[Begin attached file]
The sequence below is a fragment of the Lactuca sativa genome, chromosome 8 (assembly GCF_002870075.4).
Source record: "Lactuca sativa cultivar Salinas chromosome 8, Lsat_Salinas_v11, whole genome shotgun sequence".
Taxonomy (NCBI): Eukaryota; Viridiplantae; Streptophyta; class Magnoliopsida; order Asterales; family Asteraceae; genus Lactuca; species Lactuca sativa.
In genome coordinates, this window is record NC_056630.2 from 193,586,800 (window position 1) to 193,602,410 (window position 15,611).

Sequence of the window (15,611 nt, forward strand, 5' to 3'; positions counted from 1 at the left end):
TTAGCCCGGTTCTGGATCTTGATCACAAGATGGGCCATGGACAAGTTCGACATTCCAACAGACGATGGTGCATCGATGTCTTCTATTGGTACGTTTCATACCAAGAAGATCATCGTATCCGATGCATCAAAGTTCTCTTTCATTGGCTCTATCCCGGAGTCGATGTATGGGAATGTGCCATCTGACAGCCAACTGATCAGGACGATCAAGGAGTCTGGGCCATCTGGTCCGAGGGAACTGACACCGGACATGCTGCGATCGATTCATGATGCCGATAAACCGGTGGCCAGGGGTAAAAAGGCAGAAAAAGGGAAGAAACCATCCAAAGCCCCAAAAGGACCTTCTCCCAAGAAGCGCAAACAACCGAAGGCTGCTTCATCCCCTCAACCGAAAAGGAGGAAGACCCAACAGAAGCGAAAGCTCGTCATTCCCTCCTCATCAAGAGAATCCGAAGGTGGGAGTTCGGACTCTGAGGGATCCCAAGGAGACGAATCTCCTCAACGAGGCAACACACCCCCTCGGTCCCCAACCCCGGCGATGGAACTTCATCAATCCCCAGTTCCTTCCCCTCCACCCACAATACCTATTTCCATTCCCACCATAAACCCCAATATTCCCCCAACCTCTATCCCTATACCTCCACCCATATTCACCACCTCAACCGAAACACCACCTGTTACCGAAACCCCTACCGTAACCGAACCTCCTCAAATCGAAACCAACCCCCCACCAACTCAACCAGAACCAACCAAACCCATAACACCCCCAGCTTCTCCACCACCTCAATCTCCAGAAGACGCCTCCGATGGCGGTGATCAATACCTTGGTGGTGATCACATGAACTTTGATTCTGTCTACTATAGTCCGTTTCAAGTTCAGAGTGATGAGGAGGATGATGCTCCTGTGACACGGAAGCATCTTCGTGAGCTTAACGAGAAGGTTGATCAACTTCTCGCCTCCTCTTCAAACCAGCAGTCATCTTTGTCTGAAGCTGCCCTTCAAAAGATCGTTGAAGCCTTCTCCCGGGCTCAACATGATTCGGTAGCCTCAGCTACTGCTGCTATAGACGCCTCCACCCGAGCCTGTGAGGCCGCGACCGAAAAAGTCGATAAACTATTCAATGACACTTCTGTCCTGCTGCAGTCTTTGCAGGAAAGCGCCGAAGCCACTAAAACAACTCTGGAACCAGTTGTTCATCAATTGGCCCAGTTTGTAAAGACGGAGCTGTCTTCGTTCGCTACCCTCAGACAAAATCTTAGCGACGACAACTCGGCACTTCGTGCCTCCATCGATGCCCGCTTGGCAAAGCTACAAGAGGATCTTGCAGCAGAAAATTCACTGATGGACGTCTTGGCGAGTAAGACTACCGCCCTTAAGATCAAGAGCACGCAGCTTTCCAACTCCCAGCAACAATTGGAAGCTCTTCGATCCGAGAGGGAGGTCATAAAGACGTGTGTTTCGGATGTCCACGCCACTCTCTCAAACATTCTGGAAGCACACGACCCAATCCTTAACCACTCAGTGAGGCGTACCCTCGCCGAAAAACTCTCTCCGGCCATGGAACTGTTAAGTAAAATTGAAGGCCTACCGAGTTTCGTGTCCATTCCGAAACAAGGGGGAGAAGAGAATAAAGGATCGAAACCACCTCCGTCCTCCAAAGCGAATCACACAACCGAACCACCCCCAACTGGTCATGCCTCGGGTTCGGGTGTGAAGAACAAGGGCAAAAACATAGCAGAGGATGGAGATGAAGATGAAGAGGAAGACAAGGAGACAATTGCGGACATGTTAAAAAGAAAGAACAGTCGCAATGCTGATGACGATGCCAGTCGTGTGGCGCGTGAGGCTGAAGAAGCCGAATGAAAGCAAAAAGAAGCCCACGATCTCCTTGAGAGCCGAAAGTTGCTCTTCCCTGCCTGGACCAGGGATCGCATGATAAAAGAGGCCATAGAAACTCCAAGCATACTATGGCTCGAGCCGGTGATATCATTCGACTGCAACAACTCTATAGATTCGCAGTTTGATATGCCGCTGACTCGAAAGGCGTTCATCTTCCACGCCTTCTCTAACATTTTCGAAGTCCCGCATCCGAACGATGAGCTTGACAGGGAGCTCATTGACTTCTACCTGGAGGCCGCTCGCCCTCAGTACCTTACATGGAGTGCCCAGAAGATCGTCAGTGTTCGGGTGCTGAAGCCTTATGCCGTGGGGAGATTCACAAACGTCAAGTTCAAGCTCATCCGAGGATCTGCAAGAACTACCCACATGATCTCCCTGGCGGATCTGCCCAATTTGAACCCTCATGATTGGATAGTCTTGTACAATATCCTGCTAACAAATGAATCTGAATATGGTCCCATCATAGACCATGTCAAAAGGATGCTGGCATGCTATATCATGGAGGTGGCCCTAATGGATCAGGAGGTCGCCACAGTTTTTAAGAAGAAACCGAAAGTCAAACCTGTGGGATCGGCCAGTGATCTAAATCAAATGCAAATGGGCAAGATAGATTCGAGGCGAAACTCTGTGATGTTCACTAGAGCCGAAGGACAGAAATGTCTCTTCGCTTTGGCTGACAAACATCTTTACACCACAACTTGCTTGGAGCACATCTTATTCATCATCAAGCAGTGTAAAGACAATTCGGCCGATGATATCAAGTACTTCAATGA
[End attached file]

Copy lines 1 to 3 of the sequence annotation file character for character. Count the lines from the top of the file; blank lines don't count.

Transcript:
The sequence below is a fragment of the Lactuca sativa genome, chromosome 8 (assembly GCF_002870075.4).
Source record: "Lactuca sativa cultivar Salinas chromosome 8, Lsat_Salinas_v11, whole genome shotgun sequence".
Taxonomy (NCBI): Eukaryota; Viridiplantae; Streptophyta; class Magnoliopsida; order Asterales; family Asteraceae; genus Lactuca; species Lactuca sativa.